Posted by: faithful | November 20, 2009

depression in children: treatment considerations

Childhood Depression

Childhood and Adolescent Depression

SHASHI K. BHATIA, M.D., and SUBHASH C. BHATIA, M.D., Creighton University, Department of Psychiatry, Omaha, Nebraska

(abstract)….Juvenile depression may manifest in different forms….children younger than seven years may not be able to describe their internal mood state and may express their distress through vague somatic symptoms or pain. Irritable mood may be the cause of angry, hostile behavior. Impaired attention, poor concentration, and anxiety may resemble attention-deficit/hyperactivity disorder, and substance abuse may be a means of self-medication for depression.


Diagnosis of primary depressive mood disorders (Table 2) requires that physicians rule out depression from medical causes, such as endocrinopathies, malignancies, chronic diseases, infectious mononucleosis, anemia, and vitamin deficiency (especially folic acid),10 and from medications, such as isotretinoin (Accutane).13 If any of these causes are present, the condition is referred to as secondary depressive mood disorder or depressive mood disorder secondary to medical conditions. Lack of improvement following treatment or medication discontinuation warrants further evaluation and treatment.

TABLE 2Key Clinical Decision Points for Depressive Disorders
Question Action
Is this depression caused by a general medical condition, a medication, or both? Rule out other causes of depressive mood disorders.
Is this depression related to drug or alcohol abuse? Determine whether secondary to or complicated by substance abuse.
Is this depression related to a reaction to a stressful life event? Consider a diagnosis of adjustment disorder.
Is this a chronic, mild depression? Consider dysthymic disorder.
Is this another type of depressive disorder? Consider minor depression, bipolar depression, depression caused by seasonal affective disorder, or atypical depression.
Is this major depression? Apply DSM-IV criteria (see Table 3). Assess for severity and psychotic features.
Is there a coexisting mental illness? Dysthymic disorder, anxiety disorders, attention-deficit/hyperactivity disorder, oppositional defiant disorder, and substance use disorder are common comorbidities.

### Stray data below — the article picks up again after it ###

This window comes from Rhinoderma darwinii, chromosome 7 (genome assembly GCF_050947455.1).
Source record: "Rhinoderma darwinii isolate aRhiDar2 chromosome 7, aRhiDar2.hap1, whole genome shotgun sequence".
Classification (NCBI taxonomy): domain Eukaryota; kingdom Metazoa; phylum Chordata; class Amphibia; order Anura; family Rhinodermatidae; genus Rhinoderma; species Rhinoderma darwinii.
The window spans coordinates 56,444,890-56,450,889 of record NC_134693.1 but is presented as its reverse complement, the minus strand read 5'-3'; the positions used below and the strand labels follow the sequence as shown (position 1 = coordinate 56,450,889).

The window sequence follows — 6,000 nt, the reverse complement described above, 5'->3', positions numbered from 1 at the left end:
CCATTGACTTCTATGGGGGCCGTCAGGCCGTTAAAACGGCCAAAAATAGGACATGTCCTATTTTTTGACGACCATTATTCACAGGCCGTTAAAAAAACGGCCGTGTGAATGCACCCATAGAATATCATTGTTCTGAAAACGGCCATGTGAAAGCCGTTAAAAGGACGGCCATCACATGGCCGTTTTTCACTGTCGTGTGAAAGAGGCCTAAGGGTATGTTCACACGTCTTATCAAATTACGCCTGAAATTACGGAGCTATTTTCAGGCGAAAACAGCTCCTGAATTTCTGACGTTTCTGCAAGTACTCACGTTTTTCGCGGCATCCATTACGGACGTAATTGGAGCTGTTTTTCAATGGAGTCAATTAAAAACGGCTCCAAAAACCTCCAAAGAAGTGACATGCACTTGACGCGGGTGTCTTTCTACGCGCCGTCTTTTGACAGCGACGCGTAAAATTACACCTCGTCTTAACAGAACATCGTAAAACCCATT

Is this a dangerous depression? Perform suicide risk assessment.

DSM-IV = Diagnostic and Statistical Manual of Mental Disorders, 4th ed.

Major depressive disorder is the most severe of the depressive mood disorders. The Diagnostic and Statistical Manual of Mental Disorders, 4th ed., criteria for diagnosing major depressive disorder in children and adolescents are similar to those for adults (Table 3).20-24

TABLE 3Criteria for Major Depressive Episode in Adults, Children, and Adolescents
Adults Children and adolescents
A. Five (or more) of the following symptoms have been present during the same two-week period and represent a change from previous functioning; at least one of the symptoms is (1) depressed mood or (2) loss of interest or pleasure.

(1) Depressed mood most of the day, nearly every day, as indicated by subjective report (e.g., feels sad or empty) or observation made by others (e.g., appears tearful)

Mood can be depressed or irritable. Children with immature cognitive-linguistic development may not be able to describe inner mood states and therefore may present with vague physical complaints, sad facial expression, or poor eye contact. Irritable mood may appear as “acting out”; reckless behavior; or hostile, angry interactions. Adult-like mood disturbance may occur in older adolescents.

(2) Markedly diminished interest or pleasure in all, or almost all, activities most of the day, nearly every day (as indicated by subjective account or observation made by others)

Loss of interest can be in peer play or school activities.

(3) Significant weight loss when not dieting, or weight gain (e.g., a change of more than 5 percent of body weight in a month), or decrease or increase in appetite nearly every day

Children may fail to make expected weight gain rather than losing weight.

(4) Insomnia or hypersomnia nearly every day

Similar to adults

(5) Psychomotor agitation or retardation nearly every day (observable by others, not merely subjective feeling of restlessness or being slowed down)

Concomitant with mood change, hyperactive behavior may be observed.

(6) Fatigue or loss of energy nearly every day

Disengagement from peer play, school refusal, or frequent school absences may be symptoms of fatigue.

(7) Feeling of worthlessness or excessive or inappropriate guilt (which may be delusional) nearly every day (not merely self-reproach or guilt about being sick)